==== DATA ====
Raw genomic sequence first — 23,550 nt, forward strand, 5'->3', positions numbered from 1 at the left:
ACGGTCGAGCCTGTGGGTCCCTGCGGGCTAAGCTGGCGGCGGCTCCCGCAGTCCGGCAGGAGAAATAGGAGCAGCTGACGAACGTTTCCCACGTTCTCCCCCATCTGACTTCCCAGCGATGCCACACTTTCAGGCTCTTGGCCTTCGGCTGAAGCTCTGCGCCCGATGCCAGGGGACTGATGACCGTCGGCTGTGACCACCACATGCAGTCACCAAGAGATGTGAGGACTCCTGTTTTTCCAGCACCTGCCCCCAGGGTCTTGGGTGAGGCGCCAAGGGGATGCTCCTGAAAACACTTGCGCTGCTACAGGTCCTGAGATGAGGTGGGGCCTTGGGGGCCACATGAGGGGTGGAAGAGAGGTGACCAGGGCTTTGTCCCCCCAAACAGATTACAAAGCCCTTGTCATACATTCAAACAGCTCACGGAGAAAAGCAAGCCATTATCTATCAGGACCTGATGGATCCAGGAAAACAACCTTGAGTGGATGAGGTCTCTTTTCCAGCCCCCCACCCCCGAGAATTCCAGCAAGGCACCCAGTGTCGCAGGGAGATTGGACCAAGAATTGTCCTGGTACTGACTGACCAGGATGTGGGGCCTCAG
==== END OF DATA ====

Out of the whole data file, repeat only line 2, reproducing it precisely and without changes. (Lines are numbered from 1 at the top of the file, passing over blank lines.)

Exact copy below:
ACGGTCGAGCCTGTGGGTCCCTGCGGGCTAAGCTGGCGGCGGCTCCCGCAGTCCGGCAGGAGAAATAGGAGCAGCTGACGAACGTTTCCCACGTTCTCCCCCATCTGACTTCCCAGCGATGCCACACTTTCAGGCTCTTGGCCTTCGGCTGAAGCTCTGCGCCCGATGCCAGGGGACTGATGACCGTCGGCTGTGACCACCACATGCAGTCACCAAGAGATGTGAGGACTCCTGTTTTTCCAGCACCTGCCCCCAGGGTCTTGGGTGAGGCGCCAAGGGGATGCTCCTGAAAACACTTGCGCTGCTACAGGTCCTGAGATGAGGTGGGGCCTTGGGGGCCACATGAGGGGTGGAAGAGAGGTGACCAGGGCTTTGTCCCCCCAAACAGATTACAAAGCCCTTGTCATACATTCAAACAGCTCACGGAGAAAAGCAAGCCATTATCTATCAGGACCTGATGGATCCAGGAAAACAACCTTGAGTGGATGAGGTCTCTTTTCCAGCCCCCCACCCCCGAGAATTCCAGCAAGGCACCCAGTGTCGCAGGGAGATTGGACCAAGAATTGTCCTGGTACTGACTGACCAGGATGTGGGGCCTCAG